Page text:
With all the pressure put on people to be “successful,” we react differently. I spent most of my childhood scoffing at the expectations that were held over my head. My family was made up of successful teachers. My father came to America from a third world country. He spoke three languages fluently and taught English at a university. He was published, tenured, respected in the community; and changed most importantly, he changed lives. My mother graduated with honors from every school she ever went to. My grandmother thrived in life and was a fantastic teacher. She lived through the great depression and overcame a life that was handicapped by severely poor vision. My aunt taught Spanish and English for well over three decades. During the course of my childhood, my sister kicked the ass of every class she was in. On a side note, I am beyond prideful in regards to my family.

    What I’m building up to is that I eschewed stress and success. When the mantle was cast and fitted for my shoulders, I scoffed and said “go fuck yourself.” Those expectations of greatness, or more specifically success, were shrugged off by my lackadaisical shoulders. Sometimes I would even get irritated when I did well. It is possible to accidentally get an A. You will not find many teachers who are receptive to a student going “I got an A? Oh, no. Please, not that.”
    The difference between you and I is that you managed to ‘get it’ about ten years before I did. It sounds weird, but having the ability to get B’s without really trying can be taxing. This is ultimately where I think your problem lies.

    When I read your post, I noted that your stress comes from you. You knew that you should do better. You were cognizant of the fact that you could do better. You started to scramble for lost time. You essentially woke up one day and stared your god given talents in the face. You took those talents and you clocked them beyond overdrive. I don’t know if it was guilt, ambition or a combination of the two, but a fire was lit inside of you; you learned that a fire can be match its high level of use with an equivalent level of danger. In this case, your danger is stress.
    I brought up my situation and analogized it to yours for a reason. The situations stand against each other in comparable levels of severity. In fact, if you combined those two states of minds, you would have the ‘perfect’ balance for a person. I’m not trying to just tell you that you need balance. That’s obvious, I’m trying to give you optimism. Yes, you stress yourself out. But what wisdom for a child to have. How hard is it for a man, or in our case, a boy, to sit down and say “Yup, let’s be miserable at 12-18, so when I’m 30 my car won’t be half as old as I am?” But I don’t think you’re looking for validation of past actions. I think you want some solace, which is nothing to be ashamed of.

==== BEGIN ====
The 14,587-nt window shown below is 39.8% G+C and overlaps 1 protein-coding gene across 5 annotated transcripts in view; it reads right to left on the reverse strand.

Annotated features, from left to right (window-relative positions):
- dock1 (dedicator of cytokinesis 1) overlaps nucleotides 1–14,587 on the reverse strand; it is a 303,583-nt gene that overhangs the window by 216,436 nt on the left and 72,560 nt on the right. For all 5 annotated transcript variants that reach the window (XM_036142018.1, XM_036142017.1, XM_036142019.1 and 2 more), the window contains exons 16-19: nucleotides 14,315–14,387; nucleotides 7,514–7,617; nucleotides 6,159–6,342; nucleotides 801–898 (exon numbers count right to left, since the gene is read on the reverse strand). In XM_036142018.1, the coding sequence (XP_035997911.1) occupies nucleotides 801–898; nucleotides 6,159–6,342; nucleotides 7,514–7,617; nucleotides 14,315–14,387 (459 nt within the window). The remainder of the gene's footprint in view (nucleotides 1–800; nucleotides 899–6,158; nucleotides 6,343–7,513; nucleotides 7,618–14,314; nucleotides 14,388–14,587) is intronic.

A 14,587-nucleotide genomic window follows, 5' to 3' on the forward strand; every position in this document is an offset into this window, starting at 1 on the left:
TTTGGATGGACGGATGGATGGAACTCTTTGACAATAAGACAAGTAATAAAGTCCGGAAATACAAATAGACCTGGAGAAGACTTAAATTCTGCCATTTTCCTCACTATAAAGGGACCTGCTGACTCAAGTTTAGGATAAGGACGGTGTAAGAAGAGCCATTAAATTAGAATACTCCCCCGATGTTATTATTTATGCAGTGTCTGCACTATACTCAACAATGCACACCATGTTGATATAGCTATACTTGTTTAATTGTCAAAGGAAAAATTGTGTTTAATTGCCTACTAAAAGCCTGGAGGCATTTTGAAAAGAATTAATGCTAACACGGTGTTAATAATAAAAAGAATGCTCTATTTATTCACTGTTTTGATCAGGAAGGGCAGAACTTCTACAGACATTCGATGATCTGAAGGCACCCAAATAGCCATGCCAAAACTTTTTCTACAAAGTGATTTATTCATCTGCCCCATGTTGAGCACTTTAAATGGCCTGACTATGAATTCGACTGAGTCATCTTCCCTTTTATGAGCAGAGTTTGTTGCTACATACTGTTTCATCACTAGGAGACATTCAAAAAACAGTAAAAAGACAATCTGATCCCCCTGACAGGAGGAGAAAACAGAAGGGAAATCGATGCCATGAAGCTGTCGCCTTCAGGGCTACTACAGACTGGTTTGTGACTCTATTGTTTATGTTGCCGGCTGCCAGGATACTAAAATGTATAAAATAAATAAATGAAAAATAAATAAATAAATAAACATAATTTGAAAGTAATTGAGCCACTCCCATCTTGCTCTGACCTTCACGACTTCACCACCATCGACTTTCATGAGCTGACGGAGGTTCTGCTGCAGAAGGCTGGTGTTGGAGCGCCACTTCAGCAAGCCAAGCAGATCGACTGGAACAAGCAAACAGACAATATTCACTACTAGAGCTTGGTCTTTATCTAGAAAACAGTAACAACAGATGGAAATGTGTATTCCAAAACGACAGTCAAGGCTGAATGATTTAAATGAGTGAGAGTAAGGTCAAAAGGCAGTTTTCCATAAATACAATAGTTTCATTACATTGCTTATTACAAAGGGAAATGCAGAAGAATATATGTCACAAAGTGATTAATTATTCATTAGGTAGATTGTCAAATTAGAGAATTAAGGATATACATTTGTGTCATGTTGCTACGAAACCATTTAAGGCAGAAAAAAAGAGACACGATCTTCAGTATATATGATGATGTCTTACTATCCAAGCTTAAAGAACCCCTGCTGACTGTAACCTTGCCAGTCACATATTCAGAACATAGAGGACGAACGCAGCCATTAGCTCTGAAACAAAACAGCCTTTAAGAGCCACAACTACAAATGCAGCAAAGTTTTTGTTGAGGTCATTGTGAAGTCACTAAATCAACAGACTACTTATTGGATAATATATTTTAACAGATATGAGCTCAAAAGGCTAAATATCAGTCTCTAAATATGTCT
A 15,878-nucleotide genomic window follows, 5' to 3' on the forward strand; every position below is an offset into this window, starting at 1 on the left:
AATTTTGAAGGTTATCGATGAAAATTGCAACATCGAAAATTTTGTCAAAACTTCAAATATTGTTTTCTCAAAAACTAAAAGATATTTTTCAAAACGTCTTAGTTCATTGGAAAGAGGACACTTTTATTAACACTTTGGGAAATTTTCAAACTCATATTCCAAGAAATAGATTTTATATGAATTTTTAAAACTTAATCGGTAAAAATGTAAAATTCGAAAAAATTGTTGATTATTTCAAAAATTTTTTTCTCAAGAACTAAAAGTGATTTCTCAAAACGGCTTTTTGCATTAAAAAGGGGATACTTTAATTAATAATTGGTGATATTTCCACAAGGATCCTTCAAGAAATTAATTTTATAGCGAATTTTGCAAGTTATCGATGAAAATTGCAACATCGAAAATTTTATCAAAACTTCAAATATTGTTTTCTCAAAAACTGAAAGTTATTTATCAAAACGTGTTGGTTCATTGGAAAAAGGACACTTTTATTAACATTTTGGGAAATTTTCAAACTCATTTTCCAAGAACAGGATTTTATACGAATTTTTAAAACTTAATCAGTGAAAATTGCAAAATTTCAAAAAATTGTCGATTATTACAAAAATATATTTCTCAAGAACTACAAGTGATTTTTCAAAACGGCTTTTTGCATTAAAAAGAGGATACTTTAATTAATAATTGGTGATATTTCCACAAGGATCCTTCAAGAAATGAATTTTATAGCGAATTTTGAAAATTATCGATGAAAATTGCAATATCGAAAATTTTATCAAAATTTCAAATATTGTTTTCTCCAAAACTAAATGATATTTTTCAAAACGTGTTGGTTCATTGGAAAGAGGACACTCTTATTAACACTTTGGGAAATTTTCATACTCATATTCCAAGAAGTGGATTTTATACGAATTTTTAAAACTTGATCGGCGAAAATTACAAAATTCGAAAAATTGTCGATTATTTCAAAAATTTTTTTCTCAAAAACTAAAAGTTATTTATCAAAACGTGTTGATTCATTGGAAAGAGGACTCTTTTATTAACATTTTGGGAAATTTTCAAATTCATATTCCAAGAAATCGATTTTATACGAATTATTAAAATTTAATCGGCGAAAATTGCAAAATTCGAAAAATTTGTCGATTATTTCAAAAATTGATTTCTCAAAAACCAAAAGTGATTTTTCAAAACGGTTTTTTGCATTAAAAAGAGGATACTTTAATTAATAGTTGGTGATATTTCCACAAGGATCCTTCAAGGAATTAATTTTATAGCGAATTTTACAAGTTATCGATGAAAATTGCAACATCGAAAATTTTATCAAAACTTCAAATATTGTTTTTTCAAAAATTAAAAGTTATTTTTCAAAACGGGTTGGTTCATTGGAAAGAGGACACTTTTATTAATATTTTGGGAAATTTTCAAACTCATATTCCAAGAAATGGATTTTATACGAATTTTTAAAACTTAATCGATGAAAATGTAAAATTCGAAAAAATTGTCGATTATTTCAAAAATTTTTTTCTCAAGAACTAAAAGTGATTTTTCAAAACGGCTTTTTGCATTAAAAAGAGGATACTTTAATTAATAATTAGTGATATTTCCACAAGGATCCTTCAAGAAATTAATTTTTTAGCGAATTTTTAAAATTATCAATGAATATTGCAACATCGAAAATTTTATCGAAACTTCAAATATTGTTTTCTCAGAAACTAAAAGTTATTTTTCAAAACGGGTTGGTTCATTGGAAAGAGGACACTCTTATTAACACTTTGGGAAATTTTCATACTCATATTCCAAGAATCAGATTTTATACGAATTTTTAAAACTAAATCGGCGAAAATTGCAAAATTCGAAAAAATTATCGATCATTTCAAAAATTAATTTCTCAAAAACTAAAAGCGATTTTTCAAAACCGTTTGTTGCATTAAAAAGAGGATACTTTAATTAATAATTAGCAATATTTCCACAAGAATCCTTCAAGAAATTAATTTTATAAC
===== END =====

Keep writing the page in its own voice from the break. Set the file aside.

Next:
In terms of solace, I can offer you two things. Most importantly, time usually is a tool that heals. You will overcome it. You know this and I know this. You may lose sleep, you may burn out, and you may hate life for a while. But you will overcome it. You’ve tasted the fruits of being close and not getting there. That fruit, oddly enough, tastes like shit. Secondly, you’re a good man. Good men triumph every day they get out of bed and function.

    The best way for me to conclude this rambling and overly verbose tirade is to ask you a favor. Please reread the first paragraph that I wrote. Pull out a notepad, or fire up your Microsoft Word and add items to my list. It can be as simple as “house with a fence,” or as complex as “business portfolio with incredible stock options and revenue generation.” But don’t just add fiscal or material things. Put whatever it is that you value. If you thoroughly enjoy riding your bike in overcast weather, write that sumbitch down. If watching Cardinals baseball –which, shame on you if you do, go Reds – put that down.